BIOL 3400K. Genetics. 3-3-4 Units.
A study of Mendelian principles, molecular genetics and population genetics. Topics include simple Mendelian inheritance, extensions of Mendelian inheritance, linkage, genetic mapping, quantitative inheritance, population genetics, prokaryotic genetics, and molecular genetics.(F,S)
BIOL 3500K. Ecology. 3-3-4 Units.
A study of the interrelationships of organisms with their physical and biological environment. Topics include an exploration of adaptations, population structure and dynamics, organization and classification of communities, and nutrient and energy flows in ecosystems.(S)
BIOL 3510K. Plant Biology. 3-3-4 Units.
BIOL 3520K. Invertebrate Zoology. 3-3-4 Units.
An in depth examination of the taxonomy, morphology, physiology, and evolution of the more common invertebrate phyla. A study of the distribution and interspecific relationships among invertebrates and other forms of life.(F)
BIOL 3550. Conservation Biology. 3-0-3 Units.
An in depth study of the biological aspects of environmental crises and how principles from major areas in biology can provide solutions to the conservation of species and ecosystems. Major topics will include population ecology, population genetics, and community ecology. Because of the interdisciplinary nature of conservation we will discuss the social and political aspects of the field. Supplemental readings will come from primary literature. A semester long project which requires developing a management plan for a novel environmental problem is required.(S)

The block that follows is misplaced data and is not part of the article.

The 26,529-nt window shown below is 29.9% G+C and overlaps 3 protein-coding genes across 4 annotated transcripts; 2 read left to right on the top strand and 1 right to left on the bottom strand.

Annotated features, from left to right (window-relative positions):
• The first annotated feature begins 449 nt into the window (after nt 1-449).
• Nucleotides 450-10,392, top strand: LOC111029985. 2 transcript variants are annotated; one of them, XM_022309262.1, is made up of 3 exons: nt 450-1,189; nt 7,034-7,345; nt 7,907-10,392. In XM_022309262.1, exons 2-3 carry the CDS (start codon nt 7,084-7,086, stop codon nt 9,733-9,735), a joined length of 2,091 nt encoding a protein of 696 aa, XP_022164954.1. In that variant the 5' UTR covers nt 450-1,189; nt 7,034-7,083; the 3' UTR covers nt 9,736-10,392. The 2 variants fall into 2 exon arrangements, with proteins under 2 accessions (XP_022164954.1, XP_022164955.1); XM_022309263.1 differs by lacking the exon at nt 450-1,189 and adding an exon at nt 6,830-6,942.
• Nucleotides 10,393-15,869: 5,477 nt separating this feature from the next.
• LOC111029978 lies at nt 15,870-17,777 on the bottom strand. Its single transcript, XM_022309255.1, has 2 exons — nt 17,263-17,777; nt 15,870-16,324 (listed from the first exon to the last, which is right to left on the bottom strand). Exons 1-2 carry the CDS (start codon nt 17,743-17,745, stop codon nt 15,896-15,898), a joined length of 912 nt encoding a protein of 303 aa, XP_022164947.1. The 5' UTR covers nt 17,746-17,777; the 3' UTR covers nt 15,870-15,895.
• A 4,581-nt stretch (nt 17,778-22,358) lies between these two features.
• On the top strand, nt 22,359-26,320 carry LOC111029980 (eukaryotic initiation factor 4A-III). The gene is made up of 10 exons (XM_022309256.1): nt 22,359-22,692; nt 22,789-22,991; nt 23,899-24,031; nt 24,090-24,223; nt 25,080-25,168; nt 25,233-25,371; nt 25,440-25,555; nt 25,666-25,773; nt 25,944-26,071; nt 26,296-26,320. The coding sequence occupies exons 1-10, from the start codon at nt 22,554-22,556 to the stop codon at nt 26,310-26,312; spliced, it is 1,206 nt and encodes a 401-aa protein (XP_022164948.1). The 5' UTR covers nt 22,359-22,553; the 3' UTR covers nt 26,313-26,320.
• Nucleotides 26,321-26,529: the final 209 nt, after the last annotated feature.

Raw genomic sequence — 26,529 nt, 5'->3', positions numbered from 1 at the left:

BIOL 3900. Readings in Biology. 2-0-2 Units.
Independent in-depth study of the literature within a topic of current research in Biology.(F,S,M)
BIOL 4000. Senior Seminar. 2-0-2 Units.
Survey of various topics, especially highlighting the interdisciplinary nature of biology.(F,S)
BIOL 4100. Immunology. 3-0-3 Units.
Provides an introduction to the cellular and molecular basis of the immune response, which includes antigen presentation, immunogenetics, effector mechanisms, and medical immunology.(F)
BIOL 4250. Evolution. 3-0-3 Units.
A study of the principles of evolutionary biology including discussions of natural selection, adaptation, population genetics, speciation, and phylogeny reconstruction, and the distribution, abundance and adaptations of living organisms as mediated by the environment and natural selection.(F)
BIOL 4275. Bioremediation and Phytoremediation. 3-0-3 Units.